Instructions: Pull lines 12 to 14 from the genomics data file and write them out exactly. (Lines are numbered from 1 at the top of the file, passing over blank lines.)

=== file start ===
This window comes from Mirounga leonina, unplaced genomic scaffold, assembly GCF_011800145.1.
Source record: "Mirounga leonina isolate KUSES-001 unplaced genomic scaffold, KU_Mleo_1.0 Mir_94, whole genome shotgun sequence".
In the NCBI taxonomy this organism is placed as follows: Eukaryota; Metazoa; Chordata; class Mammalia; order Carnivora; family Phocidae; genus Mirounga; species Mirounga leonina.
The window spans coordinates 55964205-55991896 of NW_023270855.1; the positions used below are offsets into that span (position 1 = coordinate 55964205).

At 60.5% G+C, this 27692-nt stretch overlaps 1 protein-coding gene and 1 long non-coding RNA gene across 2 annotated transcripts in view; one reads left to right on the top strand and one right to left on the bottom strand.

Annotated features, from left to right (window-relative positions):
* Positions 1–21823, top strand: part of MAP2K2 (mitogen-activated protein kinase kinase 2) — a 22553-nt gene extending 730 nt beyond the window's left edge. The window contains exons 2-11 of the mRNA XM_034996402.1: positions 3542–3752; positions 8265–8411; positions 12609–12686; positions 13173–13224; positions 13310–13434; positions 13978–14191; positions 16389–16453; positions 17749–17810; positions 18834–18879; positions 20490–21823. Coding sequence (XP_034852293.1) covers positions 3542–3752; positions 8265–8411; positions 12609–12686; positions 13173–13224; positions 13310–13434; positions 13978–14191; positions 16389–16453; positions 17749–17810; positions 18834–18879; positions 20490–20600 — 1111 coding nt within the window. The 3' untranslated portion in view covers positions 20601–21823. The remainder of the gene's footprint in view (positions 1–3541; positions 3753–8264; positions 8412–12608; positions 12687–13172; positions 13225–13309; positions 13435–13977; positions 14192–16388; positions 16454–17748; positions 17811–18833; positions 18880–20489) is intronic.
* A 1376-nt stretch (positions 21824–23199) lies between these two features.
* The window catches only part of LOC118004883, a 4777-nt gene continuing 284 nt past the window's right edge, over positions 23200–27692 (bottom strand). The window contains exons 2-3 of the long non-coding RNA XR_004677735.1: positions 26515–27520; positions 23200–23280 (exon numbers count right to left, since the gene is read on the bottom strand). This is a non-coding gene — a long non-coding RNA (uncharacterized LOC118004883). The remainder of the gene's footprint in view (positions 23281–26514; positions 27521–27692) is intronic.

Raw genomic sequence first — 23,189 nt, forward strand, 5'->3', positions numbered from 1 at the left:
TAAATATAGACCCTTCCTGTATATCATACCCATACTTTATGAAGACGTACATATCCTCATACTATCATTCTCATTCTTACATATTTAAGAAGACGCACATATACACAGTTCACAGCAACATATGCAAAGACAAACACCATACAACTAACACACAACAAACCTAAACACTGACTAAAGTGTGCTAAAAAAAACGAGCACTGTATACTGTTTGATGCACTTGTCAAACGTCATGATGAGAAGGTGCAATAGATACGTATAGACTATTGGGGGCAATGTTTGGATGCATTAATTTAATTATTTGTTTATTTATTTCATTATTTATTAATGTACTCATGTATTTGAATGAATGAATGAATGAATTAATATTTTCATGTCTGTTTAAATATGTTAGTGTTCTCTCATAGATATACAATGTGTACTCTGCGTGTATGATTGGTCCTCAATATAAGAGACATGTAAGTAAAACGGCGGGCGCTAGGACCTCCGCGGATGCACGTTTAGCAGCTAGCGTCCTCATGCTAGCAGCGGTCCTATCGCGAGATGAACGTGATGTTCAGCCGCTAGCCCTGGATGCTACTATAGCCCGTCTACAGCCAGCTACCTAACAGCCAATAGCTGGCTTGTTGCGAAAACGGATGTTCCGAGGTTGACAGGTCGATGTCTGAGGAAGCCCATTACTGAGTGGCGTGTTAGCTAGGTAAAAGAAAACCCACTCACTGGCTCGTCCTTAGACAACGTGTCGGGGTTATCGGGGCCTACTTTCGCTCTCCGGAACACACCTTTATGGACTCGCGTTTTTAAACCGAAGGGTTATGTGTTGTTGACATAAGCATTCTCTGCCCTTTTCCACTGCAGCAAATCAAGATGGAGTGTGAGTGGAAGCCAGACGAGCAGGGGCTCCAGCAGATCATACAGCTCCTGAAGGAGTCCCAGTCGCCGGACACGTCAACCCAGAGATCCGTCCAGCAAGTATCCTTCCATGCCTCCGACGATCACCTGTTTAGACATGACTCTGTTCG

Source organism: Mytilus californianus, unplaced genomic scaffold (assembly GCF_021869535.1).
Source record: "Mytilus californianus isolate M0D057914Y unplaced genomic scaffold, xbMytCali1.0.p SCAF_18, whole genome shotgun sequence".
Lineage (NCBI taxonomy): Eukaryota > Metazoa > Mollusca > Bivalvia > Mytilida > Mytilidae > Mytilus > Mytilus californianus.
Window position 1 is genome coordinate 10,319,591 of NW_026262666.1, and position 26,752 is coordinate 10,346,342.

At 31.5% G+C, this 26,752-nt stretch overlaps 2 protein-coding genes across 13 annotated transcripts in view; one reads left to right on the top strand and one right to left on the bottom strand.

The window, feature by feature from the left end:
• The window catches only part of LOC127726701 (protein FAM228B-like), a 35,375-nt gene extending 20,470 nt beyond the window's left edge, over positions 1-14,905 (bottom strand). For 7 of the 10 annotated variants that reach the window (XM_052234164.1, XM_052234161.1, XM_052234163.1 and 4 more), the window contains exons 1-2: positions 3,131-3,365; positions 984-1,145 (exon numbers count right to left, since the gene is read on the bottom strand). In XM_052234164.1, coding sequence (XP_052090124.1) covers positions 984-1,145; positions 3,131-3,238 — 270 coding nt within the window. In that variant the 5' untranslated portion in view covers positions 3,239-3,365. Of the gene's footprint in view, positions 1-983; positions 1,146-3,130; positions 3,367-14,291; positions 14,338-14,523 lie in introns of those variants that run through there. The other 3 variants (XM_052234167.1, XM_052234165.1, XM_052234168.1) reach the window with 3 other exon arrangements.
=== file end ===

Source organism: Mytilus californianus, unplaced genomic scaffold (assembly GCF_021869535.1).
Source record: "Mytilus californianus isolate M0D057914Y unplaced genomic scaffold, xbMytCali1.0.p SCAF_18, whole genome shotgun sequence".
Lineage (NCBI taxonomy): Eukaryota > Metazoa > Mollusca > Bivalvia > Mytilida > Mytilidae > Mytilus > Mytilus californianus.